A Case Study Analysis of the Relationship of Local Newspapers and Disaster Related Citizens Groups

Green, Kenneth E.
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Disaster Research Center
With the probable success of USA Today (a nationwide newspaper whose content consists primarily of extremely brief news items), one could speculated that the future of the newspaper will rest in the hands of a society unwilling to devote time to reading, and/or not interested in journalistic details of news events. If so, it is simple to hypothesize that he print media will lose its important role in society compared to other forms of present and emerging mass media technologies. However, the history of the newspaper industry suggests that such an assumption may be unwise, for other instances of evolution in the past have failed to produce the expected demise of diminution of the social functions of the print media. A review of the media-related literature about the development of post-industrial societies, the spread of the urbanization process, and the advent of radio and television, easily show how newspapers have successfully adapted to these events, and maintained an integral role in the American mass communication system.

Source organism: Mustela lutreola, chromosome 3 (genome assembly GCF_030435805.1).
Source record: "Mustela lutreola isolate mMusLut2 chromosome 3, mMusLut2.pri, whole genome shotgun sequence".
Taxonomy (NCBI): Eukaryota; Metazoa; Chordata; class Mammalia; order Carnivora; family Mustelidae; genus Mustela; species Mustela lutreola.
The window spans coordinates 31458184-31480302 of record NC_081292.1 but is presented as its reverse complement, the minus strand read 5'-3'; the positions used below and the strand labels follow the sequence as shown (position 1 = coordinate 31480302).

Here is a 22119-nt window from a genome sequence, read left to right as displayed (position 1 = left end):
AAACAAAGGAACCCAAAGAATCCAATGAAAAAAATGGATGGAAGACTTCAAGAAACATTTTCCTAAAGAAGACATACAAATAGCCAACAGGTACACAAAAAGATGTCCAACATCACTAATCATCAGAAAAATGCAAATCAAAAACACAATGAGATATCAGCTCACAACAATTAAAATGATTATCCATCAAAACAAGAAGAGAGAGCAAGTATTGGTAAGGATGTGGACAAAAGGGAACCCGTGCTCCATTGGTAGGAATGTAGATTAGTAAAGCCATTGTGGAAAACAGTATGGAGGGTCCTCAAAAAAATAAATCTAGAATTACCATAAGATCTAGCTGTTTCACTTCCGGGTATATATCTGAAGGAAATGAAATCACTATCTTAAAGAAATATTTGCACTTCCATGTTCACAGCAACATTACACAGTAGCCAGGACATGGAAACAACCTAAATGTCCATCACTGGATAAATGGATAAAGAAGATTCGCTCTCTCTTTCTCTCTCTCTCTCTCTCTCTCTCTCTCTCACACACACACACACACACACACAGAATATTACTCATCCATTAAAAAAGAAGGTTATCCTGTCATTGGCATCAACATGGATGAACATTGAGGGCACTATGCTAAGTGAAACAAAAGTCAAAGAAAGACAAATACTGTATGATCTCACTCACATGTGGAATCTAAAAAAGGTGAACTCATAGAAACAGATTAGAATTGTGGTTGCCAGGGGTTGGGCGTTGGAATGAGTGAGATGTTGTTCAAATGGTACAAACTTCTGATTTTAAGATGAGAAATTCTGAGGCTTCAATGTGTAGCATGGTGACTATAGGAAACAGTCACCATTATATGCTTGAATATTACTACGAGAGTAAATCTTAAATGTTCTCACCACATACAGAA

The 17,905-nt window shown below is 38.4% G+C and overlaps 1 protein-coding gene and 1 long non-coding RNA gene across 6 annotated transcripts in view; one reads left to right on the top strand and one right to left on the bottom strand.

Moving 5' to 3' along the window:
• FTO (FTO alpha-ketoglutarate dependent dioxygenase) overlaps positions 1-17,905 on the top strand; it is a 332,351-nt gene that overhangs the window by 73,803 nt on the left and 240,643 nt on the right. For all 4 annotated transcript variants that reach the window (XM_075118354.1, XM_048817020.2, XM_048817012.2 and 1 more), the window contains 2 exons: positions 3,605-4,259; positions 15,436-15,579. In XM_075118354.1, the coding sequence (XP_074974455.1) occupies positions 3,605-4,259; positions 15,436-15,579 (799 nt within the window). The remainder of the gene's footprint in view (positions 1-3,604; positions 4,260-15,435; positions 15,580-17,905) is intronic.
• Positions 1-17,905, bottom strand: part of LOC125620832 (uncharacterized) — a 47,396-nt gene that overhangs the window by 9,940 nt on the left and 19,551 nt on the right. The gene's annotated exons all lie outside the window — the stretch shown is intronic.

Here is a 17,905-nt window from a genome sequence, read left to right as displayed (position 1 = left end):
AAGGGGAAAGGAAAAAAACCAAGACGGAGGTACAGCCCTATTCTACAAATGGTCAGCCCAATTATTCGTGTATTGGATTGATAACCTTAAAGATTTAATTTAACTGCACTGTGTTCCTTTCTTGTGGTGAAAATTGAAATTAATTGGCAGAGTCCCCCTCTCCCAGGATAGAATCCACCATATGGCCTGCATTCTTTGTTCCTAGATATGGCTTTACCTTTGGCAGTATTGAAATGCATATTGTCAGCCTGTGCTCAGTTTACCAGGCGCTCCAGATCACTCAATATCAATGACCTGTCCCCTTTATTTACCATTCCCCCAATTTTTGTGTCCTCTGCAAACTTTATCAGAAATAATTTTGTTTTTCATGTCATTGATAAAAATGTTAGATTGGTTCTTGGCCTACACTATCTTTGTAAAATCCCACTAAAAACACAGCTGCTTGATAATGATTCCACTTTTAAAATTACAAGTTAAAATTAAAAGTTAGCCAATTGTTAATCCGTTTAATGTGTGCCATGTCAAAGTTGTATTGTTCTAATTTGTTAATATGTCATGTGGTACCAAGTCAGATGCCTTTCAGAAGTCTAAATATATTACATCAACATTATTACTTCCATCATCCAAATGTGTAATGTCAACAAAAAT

mass communication , citizen groups , newspapers , grassroots organizations